Matto Mildenberger: Thanks for having me.
Stone: Now Joe Biden as put climate change near the top of the list of priorities for his administration. Reportedly just behind fighting COVID, and on par with issues including the economy and racial equity. Yet a recent Pew Research poll that in fact came out in late January suggests that Americans on the whole don’t rank climate as highly as the new president. How real is this divide in prioritization of climate change?
Mildenberger: I don’t think it’s quite that stark. I think there’s certainly polarization in this country as I’m sure everyone is well aware by this point, where Democrats are prioritizing this issue considerably relative to Republicans, and we saw evidence of that in the primary, where climate change was really one of the top button issues shaping Democratic primary votes and debates.
What I do think is the case though is that the Biden administration sees climate change and economic inequality and COVID as sort of linked crises, and sees the policies that will address one as being the policies that will address all of these crises. And in fact, to the degree that the public is sort of urgently demanding or seeing the need for COVID relief, and economic recovery support in the very short term, I don’t think that changes the degree to which, for many Democrats in particular, climate change is right there in the mix.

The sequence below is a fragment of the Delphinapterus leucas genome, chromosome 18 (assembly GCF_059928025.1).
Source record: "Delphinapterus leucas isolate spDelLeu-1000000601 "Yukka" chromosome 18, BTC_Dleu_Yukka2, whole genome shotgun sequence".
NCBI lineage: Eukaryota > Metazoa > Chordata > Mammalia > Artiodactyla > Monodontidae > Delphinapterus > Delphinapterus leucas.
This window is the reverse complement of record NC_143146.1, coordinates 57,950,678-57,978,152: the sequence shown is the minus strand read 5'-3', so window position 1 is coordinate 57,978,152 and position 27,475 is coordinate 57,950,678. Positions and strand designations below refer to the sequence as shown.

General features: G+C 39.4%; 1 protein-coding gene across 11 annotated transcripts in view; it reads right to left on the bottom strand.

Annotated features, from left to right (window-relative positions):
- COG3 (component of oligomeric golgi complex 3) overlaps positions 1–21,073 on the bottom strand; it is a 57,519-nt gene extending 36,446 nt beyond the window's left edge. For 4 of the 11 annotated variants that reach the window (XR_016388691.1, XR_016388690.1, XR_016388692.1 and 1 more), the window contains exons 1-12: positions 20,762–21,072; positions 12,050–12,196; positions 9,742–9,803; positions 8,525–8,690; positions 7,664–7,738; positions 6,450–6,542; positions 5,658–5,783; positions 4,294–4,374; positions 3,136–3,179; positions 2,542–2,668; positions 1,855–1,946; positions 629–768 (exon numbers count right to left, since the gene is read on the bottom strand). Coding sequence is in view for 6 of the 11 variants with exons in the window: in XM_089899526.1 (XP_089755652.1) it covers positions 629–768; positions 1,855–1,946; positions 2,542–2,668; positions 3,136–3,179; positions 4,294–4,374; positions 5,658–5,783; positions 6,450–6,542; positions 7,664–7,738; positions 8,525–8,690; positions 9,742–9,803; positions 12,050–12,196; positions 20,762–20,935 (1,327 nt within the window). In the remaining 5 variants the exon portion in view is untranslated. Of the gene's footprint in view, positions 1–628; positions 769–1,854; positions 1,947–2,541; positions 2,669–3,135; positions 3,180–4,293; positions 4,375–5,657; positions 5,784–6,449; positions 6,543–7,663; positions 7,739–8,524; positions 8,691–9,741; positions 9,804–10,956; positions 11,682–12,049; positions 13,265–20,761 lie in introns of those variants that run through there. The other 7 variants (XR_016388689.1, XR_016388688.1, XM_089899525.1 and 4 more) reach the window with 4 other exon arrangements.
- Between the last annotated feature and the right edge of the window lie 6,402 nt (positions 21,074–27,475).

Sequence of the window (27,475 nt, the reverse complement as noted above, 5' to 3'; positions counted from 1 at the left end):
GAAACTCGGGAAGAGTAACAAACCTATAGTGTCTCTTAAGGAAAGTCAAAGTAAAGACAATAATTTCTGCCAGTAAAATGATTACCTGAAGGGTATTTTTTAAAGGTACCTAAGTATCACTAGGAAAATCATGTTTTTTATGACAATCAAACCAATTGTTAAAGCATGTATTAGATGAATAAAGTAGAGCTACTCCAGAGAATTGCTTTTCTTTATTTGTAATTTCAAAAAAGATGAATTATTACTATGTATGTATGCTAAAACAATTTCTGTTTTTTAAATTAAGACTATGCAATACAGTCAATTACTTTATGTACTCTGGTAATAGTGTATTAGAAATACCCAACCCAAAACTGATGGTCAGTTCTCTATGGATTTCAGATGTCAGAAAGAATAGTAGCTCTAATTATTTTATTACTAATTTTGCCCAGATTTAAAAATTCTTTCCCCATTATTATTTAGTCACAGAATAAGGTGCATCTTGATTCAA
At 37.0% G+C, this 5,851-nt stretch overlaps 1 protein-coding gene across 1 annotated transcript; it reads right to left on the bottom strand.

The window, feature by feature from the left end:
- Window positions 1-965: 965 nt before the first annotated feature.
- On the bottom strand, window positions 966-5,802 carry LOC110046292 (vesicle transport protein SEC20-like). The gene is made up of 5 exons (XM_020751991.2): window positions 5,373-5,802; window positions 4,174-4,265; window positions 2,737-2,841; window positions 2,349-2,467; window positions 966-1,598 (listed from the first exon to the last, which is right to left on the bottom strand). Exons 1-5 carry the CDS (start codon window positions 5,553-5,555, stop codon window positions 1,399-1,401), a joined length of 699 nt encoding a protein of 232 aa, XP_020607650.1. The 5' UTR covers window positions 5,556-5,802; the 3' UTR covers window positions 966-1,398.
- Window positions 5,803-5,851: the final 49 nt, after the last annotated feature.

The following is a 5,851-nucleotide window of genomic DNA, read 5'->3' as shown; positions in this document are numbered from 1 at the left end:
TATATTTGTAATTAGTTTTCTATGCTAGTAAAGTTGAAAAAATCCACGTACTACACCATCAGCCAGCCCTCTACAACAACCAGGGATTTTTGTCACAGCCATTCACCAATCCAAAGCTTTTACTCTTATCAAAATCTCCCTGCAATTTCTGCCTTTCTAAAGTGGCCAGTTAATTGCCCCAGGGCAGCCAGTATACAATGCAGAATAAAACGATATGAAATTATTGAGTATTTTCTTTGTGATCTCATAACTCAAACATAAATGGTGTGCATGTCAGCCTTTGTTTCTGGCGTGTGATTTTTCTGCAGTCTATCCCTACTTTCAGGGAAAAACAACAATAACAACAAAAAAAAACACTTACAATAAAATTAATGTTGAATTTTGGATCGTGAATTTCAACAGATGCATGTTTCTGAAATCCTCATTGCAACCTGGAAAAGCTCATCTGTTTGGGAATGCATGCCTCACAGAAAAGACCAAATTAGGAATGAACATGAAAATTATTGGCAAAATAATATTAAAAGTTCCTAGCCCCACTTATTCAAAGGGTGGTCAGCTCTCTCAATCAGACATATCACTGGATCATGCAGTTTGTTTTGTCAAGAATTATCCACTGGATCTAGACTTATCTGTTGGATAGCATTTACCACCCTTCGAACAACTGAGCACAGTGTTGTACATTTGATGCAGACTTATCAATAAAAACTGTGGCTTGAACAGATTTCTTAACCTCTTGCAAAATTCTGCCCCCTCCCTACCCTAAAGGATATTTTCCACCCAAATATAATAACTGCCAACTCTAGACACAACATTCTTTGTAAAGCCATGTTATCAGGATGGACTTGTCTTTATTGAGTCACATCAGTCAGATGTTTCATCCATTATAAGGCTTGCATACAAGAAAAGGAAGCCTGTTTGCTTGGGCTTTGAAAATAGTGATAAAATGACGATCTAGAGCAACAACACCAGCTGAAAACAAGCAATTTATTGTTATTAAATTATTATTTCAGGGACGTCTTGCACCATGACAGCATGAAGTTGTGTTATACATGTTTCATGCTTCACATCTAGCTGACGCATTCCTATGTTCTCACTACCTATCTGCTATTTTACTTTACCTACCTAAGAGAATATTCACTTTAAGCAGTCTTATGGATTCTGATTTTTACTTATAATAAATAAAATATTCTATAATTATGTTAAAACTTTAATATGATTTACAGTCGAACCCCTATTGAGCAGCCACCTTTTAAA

I’ve actually done some work, some of it published in environmental research letters last year, looking at to what degree does adding, for instance, economic policy considerations into a climate package, does that make the climate package more popular? And we find the answer is yes. So that’s a bit of the underlying knowledge of the Green New Deal. And then we just published a brief over the summer looking at COVID recovery packages, and what we found is that including climate related, for instance, infrastructure spending, around, say, clean energy infrastructure, in a COVID recovery package, makes the COVID recovery package more popular.
So I think in some ways the Biden administration has its pulse on the way in which the American public wants to see these crises managed jointly. They want the government to sort of walk and chew gum at the same time. And I actually think that there’s good evidence that this type of joint approach to managing these major existential threats we face is quite popular, even if it’s somewhat more muted when you ask people to rank, is COVID more important then climate. I think that’s not the right way to think about what the political incentives are for the current folks in D.C., where I do actually think there are political rewards for tackling climate alongside COVID and economic recovery.